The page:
In the preferred embodiment, analog command signals are delivered to the servo controllers over an interconnect plane from a multichannel digital to analog conversion board. This high resolution converter/driver receives the position command information in digital form over a high speed serial channel from the system controller. The system controller originates XY position coordinates as part of its task of overall motion coordination and data collection.
High resolution, 18 bit conversions are necessary to achieve small command voltage differences that result in the high resolution motion required of the scanner. Noise on the analog side directly contributes to the overall noise floor that becomes the lower limit of the motion resolution. This design is implemented to minimize that noise. All analog components are packaged in close proximity, and signals are distributed over backplanes instead of cables. The analog package is uniformly shielded, and all analog cable runs have been eliminated.
While the invention has been described above in connection with a preferred embodiment therefore as illustrated by the drawings, those of skill in the art will readily recognize alternative embodiments of the invention can be easily produced which do not depart from the spirit and scope of the invention as defined in the following claims.
|Cited Patent||Filing date||Publication date||Applicant||Title|
|US4520570 *||Dec 30, 1983||Jun 4, 1985||International Business Machines Corporation||Piezoelectric x-y-positioner|
|US4559717 *||Feb 21, 1984||Dec 24, 1985||The United States Of America As Represented By The Secretary Of Commerce||Flexure hinge|
|US4575942 *||Oct 18, 1983||Mar 18, 1986||Hitachi, Ltd.||Ultra-precision two-dimensional moving apparatus|
|US4635887 *||Jul 5, 1984||Jan 13, 1987||Martock Design Limited||Adjustable mountings|
|US4667415 *||Nov 29, 1985||May 26, 1987||Gca Corporation||Microlithographic reticle positioning system|
|US4688908 *||Sep 26, 1985||Aug 25, 1987||Vickers Plc||Microscope stage|
|US4841191 *||Feb 8, 1988||Jun 20, 1989||Hitachi, Ltd.||Piezoelectric actuator control apparatus|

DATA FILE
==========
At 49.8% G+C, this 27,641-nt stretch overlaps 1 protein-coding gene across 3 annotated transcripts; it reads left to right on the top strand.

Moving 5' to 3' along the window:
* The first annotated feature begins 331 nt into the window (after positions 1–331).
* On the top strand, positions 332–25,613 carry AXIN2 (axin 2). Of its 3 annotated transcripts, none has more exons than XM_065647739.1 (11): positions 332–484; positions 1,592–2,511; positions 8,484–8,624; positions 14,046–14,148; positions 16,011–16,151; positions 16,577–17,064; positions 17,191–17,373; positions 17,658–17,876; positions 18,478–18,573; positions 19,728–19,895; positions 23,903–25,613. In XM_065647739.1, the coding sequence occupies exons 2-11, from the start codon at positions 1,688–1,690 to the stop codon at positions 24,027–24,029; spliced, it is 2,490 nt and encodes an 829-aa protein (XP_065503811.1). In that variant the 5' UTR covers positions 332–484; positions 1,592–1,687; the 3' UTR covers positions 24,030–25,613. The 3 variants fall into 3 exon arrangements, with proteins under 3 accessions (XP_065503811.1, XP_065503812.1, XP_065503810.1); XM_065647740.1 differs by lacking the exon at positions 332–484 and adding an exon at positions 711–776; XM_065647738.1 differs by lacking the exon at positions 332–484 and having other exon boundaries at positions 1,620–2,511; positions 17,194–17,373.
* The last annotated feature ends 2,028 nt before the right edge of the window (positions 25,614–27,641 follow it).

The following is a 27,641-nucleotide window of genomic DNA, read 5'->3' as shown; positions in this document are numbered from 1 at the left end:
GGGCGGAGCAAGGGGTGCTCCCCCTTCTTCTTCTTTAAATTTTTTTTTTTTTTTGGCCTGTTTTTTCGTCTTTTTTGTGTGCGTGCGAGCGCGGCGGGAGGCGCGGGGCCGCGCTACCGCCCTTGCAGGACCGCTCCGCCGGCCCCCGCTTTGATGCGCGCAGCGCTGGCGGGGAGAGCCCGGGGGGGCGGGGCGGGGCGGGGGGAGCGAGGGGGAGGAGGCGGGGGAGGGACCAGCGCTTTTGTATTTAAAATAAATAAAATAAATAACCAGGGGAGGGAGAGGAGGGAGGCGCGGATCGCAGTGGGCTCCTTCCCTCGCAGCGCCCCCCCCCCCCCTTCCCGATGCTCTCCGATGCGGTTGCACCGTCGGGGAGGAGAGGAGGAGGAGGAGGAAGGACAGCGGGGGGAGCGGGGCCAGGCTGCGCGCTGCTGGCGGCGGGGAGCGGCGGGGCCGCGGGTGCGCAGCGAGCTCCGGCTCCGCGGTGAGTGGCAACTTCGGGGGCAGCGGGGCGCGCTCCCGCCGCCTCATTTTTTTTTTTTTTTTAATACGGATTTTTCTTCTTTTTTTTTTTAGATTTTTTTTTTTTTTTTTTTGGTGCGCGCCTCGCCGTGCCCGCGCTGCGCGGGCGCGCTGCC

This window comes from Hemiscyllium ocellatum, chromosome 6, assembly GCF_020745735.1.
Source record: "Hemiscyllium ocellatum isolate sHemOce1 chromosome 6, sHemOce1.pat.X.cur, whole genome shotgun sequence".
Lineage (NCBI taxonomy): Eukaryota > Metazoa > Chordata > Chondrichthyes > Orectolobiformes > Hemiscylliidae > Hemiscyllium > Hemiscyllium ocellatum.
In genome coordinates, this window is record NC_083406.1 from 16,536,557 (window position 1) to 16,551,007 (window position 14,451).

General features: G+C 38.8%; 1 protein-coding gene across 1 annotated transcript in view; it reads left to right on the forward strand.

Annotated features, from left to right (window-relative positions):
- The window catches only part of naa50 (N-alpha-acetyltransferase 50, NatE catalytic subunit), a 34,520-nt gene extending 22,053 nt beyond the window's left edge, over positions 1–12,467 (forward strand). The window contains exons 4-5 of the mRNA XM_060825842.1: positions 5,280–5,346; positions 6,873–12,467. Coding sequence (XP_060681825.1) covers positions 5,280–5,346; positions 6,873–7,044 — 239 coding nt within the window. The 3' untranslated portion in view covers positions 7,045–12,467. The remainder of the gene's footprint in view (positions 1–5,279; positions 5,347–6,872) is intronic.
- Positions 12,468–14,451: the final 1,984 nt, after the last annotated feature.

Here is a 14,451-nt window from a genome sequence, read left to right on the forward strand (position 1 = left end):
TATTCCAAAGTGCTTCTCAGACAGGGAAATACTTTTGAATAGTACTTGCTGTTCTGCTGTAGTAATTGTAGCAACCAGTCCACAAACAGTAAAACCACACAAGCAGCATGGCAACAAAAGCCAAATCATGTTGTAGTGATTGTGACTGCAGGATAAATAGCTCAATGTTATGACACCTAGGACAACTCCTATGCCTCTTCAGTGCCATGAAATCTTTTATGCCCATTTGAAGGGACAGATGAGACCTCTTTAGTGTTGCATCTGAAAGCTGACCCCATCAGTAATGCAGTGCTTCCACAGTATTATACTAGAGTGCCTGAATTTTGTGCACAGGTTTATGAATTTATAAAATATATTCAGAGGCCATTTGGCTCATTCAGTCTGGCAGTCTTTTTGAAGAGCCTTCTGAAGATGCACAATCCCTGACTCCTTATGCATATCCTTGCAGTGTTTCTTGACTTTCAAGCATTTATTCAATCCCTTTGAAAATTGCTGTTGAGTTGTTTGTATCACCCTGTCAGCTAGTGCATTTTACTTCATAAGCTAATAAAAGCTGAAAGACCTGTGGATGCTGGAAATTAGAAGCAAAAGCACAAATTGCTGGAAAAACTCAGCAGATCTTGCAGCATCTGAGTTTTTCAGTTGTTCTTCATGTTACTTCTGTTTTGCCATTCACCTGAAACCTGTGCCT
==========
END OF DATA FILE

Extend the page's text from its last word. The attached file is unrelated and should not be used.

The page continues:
|US4908519 *||Oct 11, 1988||Mar 13, 1990||The Board Of Thustees Of The Leland Stanford Jr. University||Loading mechanism and support structure having improved vibration damping useful in scanning tunneling microscopy|
|US4920660 *||Sep 14, 1988||May 1, 1990||Hitachi Construction Machinery Co., Ltd.||Fine positioning device and displacement controller therefor|
|US4925139 *||Apr 28, 1989||May 15, 1990||International Business Machines Corporation||Mechanical stage support for a scanning tunneling microscope|
|US5005298 *||Sep 14, 1988||Apr 9, 1991||Hitachi Construction Machinery Co., Ltd.||Displacement controller for fine positioning device|
|US5051594 *||Jun 12, 1990||Sep 24, 1991||Japan Ministry Of International Trade And Industry||Fine positioning device, as for the stage of a scanning tunneling microscope|
|US5051646 *||Nov 29, 1990||Sep 24, 1991||Digital Instruments, Inc.||Method of driving a piezoelectric scanner linearly with time|
|EP0368579A2 *||Nov 6, 1989||May 16, 1990||Canon Kabushiki Kaisha||Probe unit, driving method thereof, and scanning device for detecting tunnel current having said probe unit|
|JPS5434683A *||Title not available|
|JPS61273841A *||Title not available|
|JPS62174811A *||Title not available|
|SU470012A1 *||Title not available|
|WO1988005524A1 *||Jan 11, 1988||Jul 28, 1988||Fidia S.P.A||Feeler device, particularly for copying machines|
|1||*||IBM Technical Disclosure Bulletin, vol. 15, No. 12, May 1973.|
|2||*||IBM Technical Disclosure Bulletin, vol. 27, No. 7B, Dec. 1984.|
|Citing Patent||Filing date||Publication date||Applicant||Title|
|US5483064 *||Jan 21, 1994||Jan 9, 1996||Wyko Corporation||Positioning mechanism and method for providing coaxial alignment of a probe and a scanning means in scanning tunneling and scanning force microscopy|
|US5854487 *||Feb 28, 1997||Dec 29, 1998||Park Scientific Instruments||Scanning probe microscope providing unobstructed top down and bottom up views|